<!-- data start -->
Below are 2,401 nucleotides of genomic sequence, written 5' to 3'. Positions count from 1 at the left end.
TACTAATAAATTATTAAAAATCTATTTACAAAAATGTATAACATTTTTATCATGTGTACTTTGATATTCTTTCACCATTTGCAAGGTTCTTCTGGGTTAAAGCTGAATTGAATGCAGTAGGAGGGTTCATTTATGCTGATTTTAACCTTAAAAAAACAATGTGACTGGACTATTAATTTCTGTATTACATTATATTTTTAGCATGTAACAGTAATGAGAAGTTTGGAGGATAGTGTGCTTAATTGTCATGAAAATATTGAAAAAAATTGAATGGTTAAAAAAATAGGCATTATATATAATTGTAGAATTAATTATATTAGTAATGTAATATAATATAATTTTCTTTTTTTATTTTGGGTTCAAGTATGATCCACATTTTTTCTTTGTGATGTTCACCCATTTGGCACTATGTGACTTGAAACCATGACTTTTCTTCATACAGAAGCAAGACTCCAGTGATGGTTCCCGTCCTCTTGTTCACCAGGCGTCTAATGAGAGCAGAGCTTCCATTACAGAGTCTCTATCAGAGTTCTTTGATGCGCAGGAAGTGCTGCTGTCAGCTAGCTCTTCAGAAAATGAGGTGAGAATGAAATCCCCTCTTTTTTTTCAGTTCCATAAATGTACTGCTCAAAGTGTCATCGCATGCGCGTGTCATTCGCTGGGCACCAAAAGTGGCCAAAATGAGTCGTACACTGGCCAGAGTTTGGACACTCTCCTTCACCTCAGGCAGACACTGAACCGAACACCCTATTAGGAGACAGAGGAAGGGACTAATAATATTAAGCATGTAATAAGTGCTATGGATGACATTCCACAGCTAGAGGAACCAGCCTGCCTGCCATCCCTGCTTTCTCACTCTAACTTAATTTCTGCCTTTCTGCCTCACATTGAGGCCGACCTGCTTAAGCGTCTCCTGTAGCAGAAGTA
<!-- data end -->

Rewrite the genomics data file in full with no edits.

Below are 2,401 nucleotides of genomic sequence, written 5' to 3'. Positions count from 1 at the left end.
TACTAATAAATTATTAAAAATCTATTTACAAAAATGTATAACATTTTTATCATGTGTACTTTGATATTCTTTCACCATTTGCAAGGTTCTTCTGGGTTAAAGCTGAATTGAATGCAGTAGGAGGGTTCATTTATGCTGATTTTAACCTTAAAAAAACAATGTGACTGGACTATTAATTTCTGTATTACATTATATTTTTAGCATGTAACAGTAATGAGAAGTTTGGAGGATAGTGTGCTTAATTGTCATGAAAATATTGAAAAAAATTGAATGGTTAAAAAAATAGGCATTATATATAATTGTAGAATTAATTATATTAGTAATGTAATATAATATAATTTTCTTTTTTTATTTTGGGTTCAAGTATGATCCACATTTTTTCTTTGTGATGTTCACCCATTTGGCACTATGTGACTTGAAACCATGACTTTTCTTCATACAGAAGCAAGACTCCAGTGATGGTTCCCGTCCTCTTGTTCACCAGGCGTCTAATGAGAGCAGAGCTTCCATTACAGAGTCTCTATCAGAGTTCTTTGATGCGCAGGAAGTGCTGCTGTCAGCTAGCTCTTCAGAAAATGAGGTGAGAATGAAATCCCCTCTTTTTTTTCAGTTCCATAAATGTACTGCTCAAAGTGTCATCGCATGCGCGTGTCATTCGCTGGGCACCAAAAGTGGCCAAAATGAGTCGTACACTGGCCAGAGTTTGGACACTCTCCTTCACCTCAGGCAGACACTGAACCGAACACCCTATTAGGAGACAGAGGAAGGGACTAATAATATTAAGCATGTAATAAGTGCTATGGATGACATTCCACAGCTAGAGGAACCAGCCTGCCTGCCATCCCTGCTTTCTCACTCTAACTTAATTTCTGCCTTTCTGCCTCACATTGAGGCCGACCTGCTTAAGCGTCTCCTGTAGCAGAAGTA